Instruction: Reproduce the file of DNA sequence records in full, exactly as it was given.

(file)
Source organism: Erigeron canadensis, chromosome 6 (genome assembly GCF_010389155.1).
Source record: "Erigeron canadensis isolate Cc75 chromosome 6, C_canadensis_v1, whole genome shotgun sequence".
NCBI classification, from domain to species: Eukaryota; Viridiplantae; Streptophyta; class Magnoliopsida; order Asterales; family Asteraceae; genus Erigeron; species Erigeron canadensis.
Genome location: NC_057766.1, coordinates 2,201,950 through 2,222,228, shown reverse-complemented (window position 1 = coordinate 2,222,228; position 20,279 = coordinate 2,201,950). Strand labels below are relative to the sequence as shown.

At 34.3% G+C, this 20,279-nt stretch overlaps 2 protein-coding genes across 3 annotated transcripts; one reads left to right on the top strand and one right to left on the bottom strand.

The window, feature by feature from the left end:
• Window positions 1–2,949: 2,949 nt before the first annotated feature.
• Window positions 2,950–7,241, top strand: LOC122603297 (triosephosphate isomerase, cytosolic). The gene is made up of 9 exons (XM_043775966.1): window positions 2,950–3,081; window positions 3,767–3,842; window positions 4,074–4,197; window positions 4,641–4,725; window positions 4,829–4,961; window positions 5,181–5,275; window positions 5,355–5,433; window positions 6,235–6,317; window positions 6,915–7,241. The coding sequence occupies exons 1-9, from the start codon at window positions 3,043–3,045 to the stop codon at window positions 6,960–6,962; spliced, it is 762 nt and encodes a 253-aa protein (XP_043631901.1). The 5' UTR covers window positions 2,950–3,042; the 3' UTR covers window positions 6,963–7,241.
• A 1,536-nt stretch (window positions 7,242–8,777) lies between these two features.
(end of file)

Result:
Source organism: Erigeron canadensis, chromosome 6 (genome assembly GCF_010389155.1).
Source record: "Erigeron canadensis isolate Cc75 chromosome 6, C_canadensis_v1, whole genome shotgun sequence".
NCBI classification, from domain to species: Eukaryota; Viridiplantae; Streptophyta; class Magnoliopsida; order Asterales; family Asteraceae; genus Erigeron; species Erigeron canadensis.
Genome location: NC_057766.1, coordinates 2,201,950 through 2,222,228, shown reverse-complemented (window position 1 = coordinate 2,222,228; position 20,279 = coordinate 2,201,950). Strand labels below are relative to the sequence as shown.

At 34.3% G+C, this 20,279-nt stretch overlaps 2 protein-coding genes across 3 annotated transcripts; one reads left to right on the top strand and one right to left on the bottom strand.

The window, feature by feature from the left end:
• Window positions 1–2,949: 2,949 nt before the first annotated feature.
• Window positions 2,950–7,241, top strand: LOC122603297 (triosephosphate isomerase, cytosolic). The gene is made up of 9 exons (XM_043775966.1): window positions 2,950–3,081; window positions 3,767–3,842; window positions 4,074–4,197; window positions 4,641–4,725; window positions 4,829–4,961; window positions 5,181–5,275; window positions 5,355–5,433; window positions 6,235–6,317; window positions 6,915–7,241. The coding sequence occupies exons 1-9, from the start codon at window positions 3,043–3,045 to the stop codon at window positions 6,960–6,962; spliced, it is 762 nt and encodes a 253-aa protein (XP_043631901.1). The 5' UTR covers window positions 2,950–3,042; the 3' UTR covers window positions 6,963–7,241.
• A 1,536-nt stretch (window positions 7,242–8,777) lies between these two features.